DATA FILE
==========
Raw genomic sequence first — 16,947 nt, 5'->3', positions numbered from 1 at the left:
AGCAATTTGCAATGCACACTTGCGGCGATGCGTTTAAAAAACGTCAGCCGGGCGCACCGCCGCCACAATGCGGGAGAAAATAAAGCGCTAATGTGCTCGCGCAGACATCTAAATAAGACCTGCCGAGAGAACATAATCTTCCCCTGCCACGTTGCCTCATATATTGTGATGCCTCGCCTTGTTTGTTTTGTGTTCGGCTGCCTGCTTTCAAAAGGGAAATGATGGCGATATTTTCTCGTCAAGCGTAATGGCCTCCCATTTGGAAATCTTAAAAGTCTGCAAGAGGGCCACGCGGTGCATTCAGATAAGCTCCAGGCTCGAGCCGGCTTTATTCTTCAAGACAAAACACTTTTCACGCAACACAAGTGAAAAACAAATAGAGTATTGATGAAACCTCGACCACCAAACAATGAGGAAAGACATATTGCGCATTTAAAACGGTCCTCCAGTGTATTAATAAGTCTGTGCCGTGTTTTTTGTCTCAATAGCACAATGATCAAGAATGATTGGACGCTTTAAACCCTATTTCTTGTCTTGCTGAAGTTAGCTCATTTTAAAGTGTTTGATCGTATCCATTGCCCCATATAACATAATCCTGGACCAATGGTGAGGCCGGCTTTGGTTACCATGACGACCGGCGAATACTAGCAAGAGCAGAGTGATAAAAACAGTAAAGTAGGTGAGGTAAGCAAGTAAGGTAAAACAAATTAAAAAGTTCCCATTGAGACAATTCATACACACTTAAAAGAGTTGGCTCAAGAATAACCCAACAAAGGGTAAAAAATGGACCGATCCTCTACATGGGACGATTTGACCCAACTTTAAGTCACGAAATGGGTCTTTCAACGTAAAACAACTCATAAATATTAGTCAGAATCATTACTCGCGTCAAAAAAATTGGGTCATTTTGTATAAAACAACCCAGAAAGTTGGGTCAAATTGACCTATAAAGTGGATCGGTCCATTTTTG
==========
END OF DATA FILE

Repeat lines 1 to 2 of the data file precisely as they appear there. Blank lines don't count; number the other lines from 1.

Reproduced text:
Raw genomic sequence first — 16,947 nt, 5'->3', positions numbered from 1 at the left:
AGCAATTTGCAATGCACACTTGCGGCGATGCGTTTAAAAAACGTCAGCCGGGCGCACCGCCGCCACAATGCGGGAGAAAATAAAGCGCTAATGTGCTCGCGCAGACATCTAAATAAGACCTGCCGAGAGAACATAATCTTCCCCTGCCACGTTGCCTCATATATTGTGATGCCTCGCCTTGTTTGTTTTGTGTTCGGCTGCCTGCTTTCAAAAGGGAAATGATGGCGATATTTTCTCGTCAAGCGTAATGGCCTCCCATTTGGAAATCTTAAAAGTCTGCAAGAGGGCCACGCGGTGCATTCAGATAAGCTCCAGGCTCGAGCCGGCTTTATTCTTCAAGACAAAACACTTTTCACGCAACACAAGTGAAAAACAAATAGAGTATTGATGAAACCTCGACCACCAAACAATGAGGAAAGACATATTGCGCATTTAAAACGGTCCTCCAGTGTATTAATAAGTCTGTGCCGTGTTTTTTGTCTCAATAGCACAATGATCAAGAATGATTGGACGCTTTAAACCCTATTTCTTGTCTTGCTGAAGTTAGCTCATTTTAAAGTGTTTGATCGTATCCATTGCCCCATATAACATAATCCTGGACCAATGGTGAGGCCGGCTTTGGTTACCATGACGACCGGCGAATACTAGCAAGAGCAGAGTGATAAAAACAGTAAAGTAGGTGAGGTAAGCAAGTAAGGTAAAACAAATTAAAAAGTTCCCATTGAGACAATTCATACACACTTAAAAGAGTTGGCTCAAGAATAACCCAACAAAGGGTAAAAAATGGACCGATCCTCTACATGGGACGATTTGACCCAACTTTAAGTCACGAAATGGGTCTTTCAACGTAAAACAACTCATAAATATTAGTCAGAATCATTACTCGCGTCAAAAAAATTGGGTCATTTTGTATAAAACAACCCAGAAAGTTGGGTCAAATTGACCTATAAAGTGGATCGGTCCATTTTTG